What is Canine Addison’s Disease?Posted: July 21, 2009
In 1849, Thomas Addison wrote about a then-untreatable adrenal gland dysfunction in humans that had no name. A century later, in 1953, the first case of canine Addison’s disease in dogs was recorded. Also known as hypoadrenocorticism, adrenal insufficiency, or hypocortisolism. Addison’s disease isÂ fatal if left untreated.
Addisonâ€™s disease occurs when the adrenal glands, located above the kidneys, fail to produce enough hormones to keep the body functioning normally.
Cortisol production is controlled by the pituitary gland at the base of the brain. The pituitary gland produces adrenocorticotropic hormone (ACTH) which signals the adrenal glands to produce cortisol. A second hormone produced by the adrenal cortex is aldosterone, which together with cortisol assists in regulating dozens of bodily functions, including:
- blood pressure
- cardiovascular function
- immune system inflammatory response
- insulin balance
- metabolism of proteins, carbohydrates, and fats
There are two types of canine Addison’s disease:
Primary Addison’s disease is a problem with the adrenal gland. All dogs with primary Addison’s will develop electrolyte imbalances (although it may show up months or even years after the initial diagnosis). Just because a dog has normal electrolytes doesn’t mean that it doesn’t have Addison’s!
- Typical Addison’s means that the adrenal glands are not working and not producing both cortisol and aldosterone. This could be because of disease, hereditary factors, or many other reasons (See the post on causes of Addison’s Disease in Dogs for full details on causes).
- Atypical Addison’s is where only a part of the adrenal cortex isn’t working; the part that makes cortisol. Dogs with Atypical Addison’s will appear to have normal sodium and potassium levels, making a diagnosis even more difficult. To some veterinarians, typical doesn’t necessarily mean that the dog is deficient in cortisol; it could mean that they don’t have the classic electrolyte changes (low sodium and high potassium) seen in primary Addison’s.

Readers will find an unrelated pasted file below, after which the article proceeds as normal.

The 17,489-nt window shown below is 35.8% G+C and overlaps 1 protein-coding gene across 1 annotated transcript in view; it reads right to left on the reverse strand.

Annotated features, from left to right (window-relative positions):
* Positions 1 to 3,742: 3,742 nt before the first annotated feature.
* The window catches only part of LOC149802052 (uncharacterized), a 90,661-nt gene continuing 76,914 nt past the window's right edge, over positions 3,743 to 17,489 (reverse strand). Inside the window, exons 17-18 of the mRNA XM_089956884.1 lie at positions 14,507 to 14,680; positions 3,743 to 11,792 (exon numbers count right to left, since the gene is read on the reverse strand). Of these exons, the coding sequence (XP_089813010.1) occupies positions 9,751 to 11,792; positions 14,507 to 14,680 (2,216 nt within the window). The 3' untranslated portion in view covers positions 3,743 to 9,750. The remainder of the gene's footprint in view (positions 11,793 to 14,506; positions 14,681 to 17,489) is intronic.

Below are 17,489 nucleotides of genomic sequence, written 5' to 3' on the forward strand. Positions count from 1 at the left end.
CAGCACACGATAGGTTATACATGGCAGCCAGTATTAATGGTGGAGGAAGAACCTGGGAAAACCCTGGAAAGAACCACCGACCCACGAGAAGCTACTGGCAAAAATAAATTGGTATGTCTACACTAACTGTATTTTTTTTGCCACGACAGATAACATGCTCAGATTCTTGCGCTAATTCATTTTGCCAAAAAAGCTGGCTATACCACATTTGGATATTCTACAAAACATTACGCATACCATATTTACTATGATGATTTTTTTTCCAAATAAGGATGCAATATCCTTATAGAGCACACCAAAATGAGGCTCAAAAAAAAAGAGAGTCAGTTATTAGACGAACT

Secondary Addison’s means that the pituitary gland has stopped working properly. Secondary Addison’s disease does not cause electrolyte imbalances, because aldosterone is still being produced by the adrenal cortex.
Your veterinarian will be able to differentiate primary from secondary Addisonâ€™s disease by looking at ACTH or aldosterone levels in the body. With primary Addison’s disease, concentrations of ACTH will be high because the pituitary glands are working normally: with secondary Addison’s disease, levels will be very low. Secondary Addison’s disease is less expensive to treat, but is much rarer than primary Addison’s.
Canine Addison’s disease occurs much more frequently in dogs than in humans; it’s thought to occur one hundred times more often in the canine population. It mainly affects young to middle-age female dogs with the average age at diagnosis being four years old (although it has been found in puppies and dogs up to 12 years old). The majority (about 2/3) are female. Certain breeds are more susceptible:
- Great Danes
- Portuguese water dogs
- standard poodles
- West Highland white terriers
- bearded collies
- Springer spaniels,
- German Shorthaired Pointers
- Soft-Coated Wheaten Terrier
- and Nova Scotia Duck Tolling Retrievers.
Several breeds are particularly not susceptible: American Pit Bull Terrier, American Staffordshire Terrier, Chihuahua, Cocker Spaniel, Golden Retriever, Lhasa Apso, Schnauzer, Yorkshire Terrier.
Whatever breed of dog you own, you should be aware of the symptoms of Addison’s disease; it could strike any dog, at any time. Seek immediate veterinary attention if your dog shows any symptoms of Addison’s disease.
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Novartis Animal Health. Addison’s Disease: Uncommon or Underdiagnosed? Thomson Veterinary Healthcare Communications, Lenexa, Kan, 2003.